Oddball Films and guest curator Landon Bates bring you Crime Watch!, a program chock-full of cops and their criminal counterparts. Every film will be markedly different from every other, but all will work together to create a sort of panoramic noir. We’ll begin with Parole (1956), a real live, harrowing parole hearing, shot across the bay at San Quentin, in which an anonymous felon fleshes out his perspective before a board of judges, attempting to have them understand what might drive a man to murder, in hope of being granted some leniency on his sentence. We’ll then switch point of views, to that of the law enforcement officer, with Arrest (1970’s), a reenactment of an arrest, involving the pursuit of a blonde man suspected of robbery and murder, armed with a pistol and a half-empty bottle of Jim Beam. Buster Keaton follows, stumbling into frame in his classic Cops (1922) short, wherein he singlehandedly and unwittingly stirs up a city’s entire police force, swiftly becoming public enemy no. 1. Shoot, Don’t Shoot II (1973) is an unusual “educational” film that tests cadets-in-training on whether or not to deploy their firearms in given situations; though its aim may be to train, so, too, it very definitely entertains. Cheating in Gambling (1949) gives us a privileged look at the hands of a master card manipulator, John Scarne, who, literally, wrote the book on card hustling. And, finally, we’ll conclude with a characteristic bang! Flesh and Leather (1951), our only purely fictional narrative film of the night, is a sort of sum of all the elements featured in the preceding films, replete with cops, crooks, killings, and a fixed game; and, it’s set amid the fogbound alleys of our very own San Francisco. Stay off the
streets for the evening and opt instead to watch these arresting crime films at Oddball. Plus! In addition to the films will be certain circular treats, in commemoration of National Cream-filled Donut Day!
Date: Friday, September 14th, 2012 at 8:00pm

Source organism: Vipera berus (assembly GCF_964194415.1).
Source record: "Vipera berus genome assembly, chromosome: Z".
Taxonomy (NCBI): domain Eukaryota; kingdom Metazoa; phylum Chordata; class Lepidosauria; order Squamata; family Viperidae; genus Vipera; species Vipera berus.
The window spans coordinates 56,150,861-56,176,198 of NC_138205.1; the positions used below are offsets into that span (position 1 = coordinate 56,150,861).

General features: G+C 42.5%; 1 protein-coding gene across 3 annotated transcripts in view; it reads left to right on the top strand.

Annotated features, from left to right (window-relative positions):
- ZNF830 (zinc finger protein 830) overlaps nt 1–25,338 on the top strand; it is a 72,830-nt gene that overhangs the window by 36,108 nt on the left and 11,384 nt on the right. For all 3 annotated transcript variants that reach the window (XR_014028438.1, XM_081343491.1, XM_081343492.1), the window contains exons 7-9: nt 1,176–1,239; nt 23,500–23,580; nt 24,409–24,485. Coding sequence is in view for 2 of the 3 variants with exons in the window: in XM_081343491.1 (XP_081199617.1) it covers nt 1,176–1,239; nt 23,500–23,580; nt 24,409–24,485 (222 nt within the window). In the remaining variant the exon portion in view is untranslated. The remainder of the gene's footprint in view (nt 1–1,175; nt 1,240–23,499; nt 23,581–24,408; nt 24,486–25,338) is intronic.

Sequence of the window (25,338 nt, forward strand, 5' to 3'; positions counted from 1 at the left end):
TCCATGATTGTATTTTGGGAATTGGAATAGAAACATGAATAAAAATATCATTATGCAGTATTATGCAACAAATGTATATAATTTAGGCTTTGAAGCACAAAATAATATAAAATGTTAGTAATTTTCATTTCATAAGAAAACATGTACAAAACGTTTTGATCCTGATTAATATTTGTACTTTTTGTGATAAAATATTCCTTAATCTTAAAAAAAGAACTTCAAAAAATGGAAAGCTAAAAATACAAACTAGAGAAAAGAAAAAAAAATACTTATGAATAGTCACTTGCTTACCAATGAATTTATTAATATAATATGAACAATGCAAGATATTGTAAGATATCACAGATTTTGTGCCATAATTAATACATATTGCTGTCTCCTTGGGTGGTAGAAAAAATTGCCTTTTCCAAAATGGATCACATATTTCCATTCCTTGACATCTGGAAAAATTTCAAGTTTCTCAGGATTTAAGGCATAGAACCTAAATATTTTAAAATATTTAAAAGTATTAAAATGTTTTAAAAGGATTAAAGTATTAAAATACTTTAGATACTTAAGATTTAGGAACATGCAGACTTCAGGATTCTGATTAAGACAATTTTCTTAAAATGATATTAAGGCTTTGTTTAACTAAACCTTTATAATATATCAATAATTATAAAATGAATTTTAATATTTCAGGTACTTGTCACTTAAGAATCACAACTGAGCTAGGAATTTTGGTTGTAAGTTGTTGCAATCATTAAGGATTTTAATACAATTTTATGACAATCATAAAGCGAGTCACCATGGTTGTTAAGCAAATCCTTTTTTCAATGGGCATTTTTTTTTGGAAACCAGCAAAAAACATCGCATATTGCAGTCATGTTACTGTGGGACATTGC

Venue: Oddball Films, 275 Capp Street San Francisco
Admission: $10.00 Limited Seating RSVP to email@example.com or (415) 558-8117
“I’m not against cops; I’m just afraid of them.”
- Alfred Hitchcock
An actual San Quentin inmate goes before a panel of judges who will decide whether to revise his sentence and grant him eventual parole, or send him back to his lonely life of indefinite confinement. The camera sits behind the subject, to conceal his identity, but his desperation is unhidden as he attempts to explain the mental state that possessed him and led to his committing the irrevocable act of murdering his wife. Despite its exploitative framing (the cases are concluded by the rather inappropriate “PAROLE GRANTED” or “PAROLE DENIED” stamp, like in a proto-Judge Judy) the emotional resonance of the film’s contents prevails.
A detailed procedural reenactment of a murder arrest. Reminiscent of The Wire? Well, no, not really. But, in the less-than-brilliant criminal character you may see surface echoes of the graceless perpetrators of In Cold Blood. The action is presented from the point of view of the cops, whose narration of the event is done through mock radio transmission, with interior and exterior shots of the moving patrol car on its way to a fateful meeting with the suspect. During the reenactment of the actual arrest are interspersed stills of the suspect’s detainment. The half-empty bottle of Jim Beam proves a crucial in this cautionary tale.